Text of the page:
In the Shadow of the Noose

66-Gladstone-streetviewAround 8.30 a.m. on the morning of Monday 4 November 1974, Lehnberg arrived at Choegoe’s home. She said that her car was packed and she was on her way to Johannesburg, but before she left she needed Choegoe to come with her to van der Linde’s house. He claimed in a statement that it wasn’t until she handed him the Llama pistol on the way to Bellville that he realized that she wasn’t just going to say goodbye.

Her getaway car was a Ford Anglia and in evidence, her accomplice, Marthinus Choegoe stated that "...die missies het baie vinnig gery."

Her getaway car was a Ford Anglia and in evidence, her accomplice, Marthinus Choegoe stated that “…die missies het baie vinnig gery.”

They arrived outside the house just after 9 a.m. Mrs van der Linde was alone inside. From this point on, Choegoe’s account and Lehnberg’s account of what followed, differ. Lehnberg claimed that she got out of the car, rang the doorbell and returned to the car while Choegoe entered the house alone and committed the murder. Choegoe, however, maintained that they acted in concert throughout. (Choegoe’s account was supported by a neighbour of the Van der Linde’s, Mrs Gloria Marais. On the morning in question, Mrs Marais had walked past Lehnberg’s white Ford Anglia twice in the space of ten or twelve minutes while it was parked opposite the van der Linde house. On both occasions the car was empty.)

Choegoe said that after Lehnberg rang the bell, they went into the house together. When Mrs van der Linde saw them both, she became extremely frightened and threatened to telephone the police. She attempted to get away, but was tripped by Lehnberg, fell and hit her head on the door. While Mrs van der Linde was on the floor, Lehnberg struck her on the jaw with the pistol butt. On Lehnberg’s instructions, Choegoe began to throttle the semi-conscious Mrs van der Linde.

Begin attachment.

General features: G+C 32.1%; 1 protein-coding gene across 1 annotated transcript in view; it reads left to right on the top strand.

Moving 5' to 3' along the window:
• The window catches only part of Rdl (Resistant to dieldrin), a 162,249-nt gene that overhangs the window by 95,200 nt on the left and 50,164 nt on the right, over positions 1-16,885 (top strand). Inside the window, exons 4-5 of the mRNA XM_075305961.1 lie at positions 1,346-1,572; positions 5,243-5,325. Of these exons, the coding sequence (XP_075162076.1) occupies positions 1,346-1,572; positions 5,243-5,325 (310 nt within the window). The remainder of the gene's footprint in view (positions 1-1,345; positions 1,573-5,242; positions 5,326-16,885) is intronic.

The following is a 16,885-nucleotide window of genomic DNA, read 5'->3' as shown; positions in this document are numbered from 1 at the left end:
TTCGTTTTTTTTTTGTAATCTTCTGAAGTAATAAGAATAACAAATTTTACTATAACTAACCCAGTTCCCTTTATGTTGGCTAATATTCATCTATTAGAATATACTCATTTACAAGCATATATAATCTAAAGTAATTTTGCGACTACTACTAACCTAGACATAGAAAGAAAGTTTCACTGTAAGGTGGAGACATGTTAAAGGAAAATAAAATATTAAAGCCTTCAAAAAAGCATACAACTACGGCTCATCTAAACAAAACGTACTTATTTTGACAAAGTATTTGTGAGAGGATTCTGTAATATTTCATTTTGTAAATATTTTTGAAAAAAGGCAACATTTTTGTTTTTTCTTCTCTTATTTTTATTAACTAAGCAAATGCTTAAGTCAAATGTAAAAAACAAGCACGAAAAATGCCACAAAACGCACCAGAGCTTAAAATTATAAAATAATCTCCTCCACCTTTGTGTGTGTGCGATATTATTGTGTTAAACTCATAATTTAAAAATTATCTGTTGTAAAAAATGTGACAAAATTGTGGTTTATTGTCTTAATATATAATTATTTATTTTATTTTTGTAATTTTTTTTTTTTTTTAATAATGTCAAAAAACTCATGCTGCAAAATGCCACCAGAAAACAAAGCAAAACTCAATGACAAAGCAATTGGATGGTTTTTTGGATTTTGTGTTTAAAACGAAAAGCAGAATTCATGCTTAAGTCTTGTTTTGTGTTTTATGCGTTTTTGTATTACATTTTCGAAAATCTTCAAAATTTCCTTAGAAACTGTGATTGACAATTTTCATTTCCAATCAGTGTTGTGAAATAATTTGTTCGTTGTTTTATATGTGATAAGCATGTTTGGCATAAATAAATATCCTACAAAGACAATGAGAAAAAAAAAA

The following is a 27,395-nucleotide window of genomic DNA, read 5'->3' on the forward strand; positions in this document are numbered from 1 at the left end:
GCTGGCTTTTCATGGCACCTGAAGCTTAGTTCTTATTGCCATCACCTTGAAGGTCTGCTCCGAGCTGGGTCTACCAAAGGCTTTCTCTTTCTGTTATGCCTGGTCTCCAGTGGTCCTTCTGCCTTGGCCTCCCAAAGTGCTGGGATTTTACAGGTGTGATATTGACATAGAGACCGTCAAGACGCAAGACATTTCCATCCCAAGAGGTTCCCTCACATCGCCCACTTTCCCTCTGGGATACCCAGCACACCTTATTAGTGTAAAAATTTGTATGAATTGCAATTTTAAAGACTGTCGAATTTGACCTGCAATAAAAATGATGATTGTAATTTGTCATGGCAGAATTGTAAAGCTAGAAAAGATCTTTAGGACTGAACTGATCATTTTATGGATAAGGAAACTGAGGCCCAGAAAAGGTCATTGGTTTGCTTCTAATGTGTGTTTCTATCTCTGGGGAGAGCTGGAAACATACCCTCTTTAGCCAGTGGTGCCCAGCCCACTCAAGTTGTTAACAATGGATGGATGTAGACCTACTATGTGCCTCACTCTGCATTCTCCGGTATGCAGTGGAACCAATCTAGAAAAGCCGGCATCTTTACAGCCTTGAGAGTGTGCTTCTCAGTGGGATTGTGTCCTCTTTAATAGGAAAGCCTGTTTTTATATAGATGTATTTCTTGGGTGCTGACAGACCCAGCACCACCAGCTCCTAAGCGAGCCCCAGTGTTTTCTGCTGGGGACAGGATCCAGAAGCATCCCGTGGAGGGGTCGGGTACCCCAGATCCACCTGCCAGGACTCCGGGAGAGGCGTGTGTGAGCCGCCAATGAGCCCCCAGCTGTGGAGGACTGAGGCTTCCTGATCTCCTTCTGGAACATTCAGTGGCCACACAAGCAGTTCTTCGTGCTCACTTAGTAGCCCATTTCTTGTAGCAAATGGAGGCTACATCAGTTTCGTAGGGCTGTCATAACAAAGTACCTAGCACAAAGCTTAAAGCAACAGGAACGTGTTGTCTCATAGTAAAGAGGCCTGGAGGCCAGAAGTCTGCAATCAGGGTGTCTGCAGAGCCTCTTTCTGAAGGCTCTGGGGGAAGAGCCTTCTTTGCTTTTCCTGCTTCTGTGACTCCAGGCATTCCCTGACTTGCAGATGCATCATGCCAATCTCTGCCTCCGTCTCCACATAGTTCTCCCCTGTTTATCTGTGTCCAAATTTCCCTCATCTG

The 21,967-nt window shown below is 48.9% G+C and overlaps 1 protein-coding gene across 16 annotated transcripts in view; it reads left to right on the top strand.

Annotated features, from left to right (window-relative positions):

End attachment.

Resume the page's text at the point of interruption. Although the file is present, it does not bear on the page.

Choegoe’s evidence was that they had acted in concert throughout, and that Lehnberg had hit Mrs. van der Linde in the face with the pistol after tripping her up. Thereafter Choegoe had throttled her, and stabbed her with the scissors Lehnberg had given him.

Choegoe’s evidence was that they had acted in concert throughout, and that Lehnberg had hit Mrs. van der Linde in the face with the pistol after tripping her up. Thereafter Choegoe had throttled her, and stabbed her with the scissors Lehnberg had given him.

Lehnberg then gave him a pair of scissors she had taken from the sideboard. “I remember stabbing her three times,” Choegoe said. (The pathologist noted seven stab wounds, six of which hod penetrated the chest.)

After the murder, Lehnberg squirted green dye over Choegoe using a Weapon gas pistol belonging to Mrs van der Linde. (Mrs van der Linde kept the gas pistol, which was designed to deter intruders, behind a picture in the living room.) After warning Choegoe that she would deny any involvement in the murder if he went to the police and that the green dye would prove he is guilty, Lehnberg took him home. She set off for Johannesburg, collecting two speeding tickets at Beaufort West on the journey.

Susanna van der Linde’s body was discovered at about 1 p.m.

Choegoe kept both of the pistols that were used at the scene of the crime. They were later seized by the police. When Choegoe was asked why he hadn’t thrown the pistols away, he replied: “It is very dangerous to just throw pistols away.”

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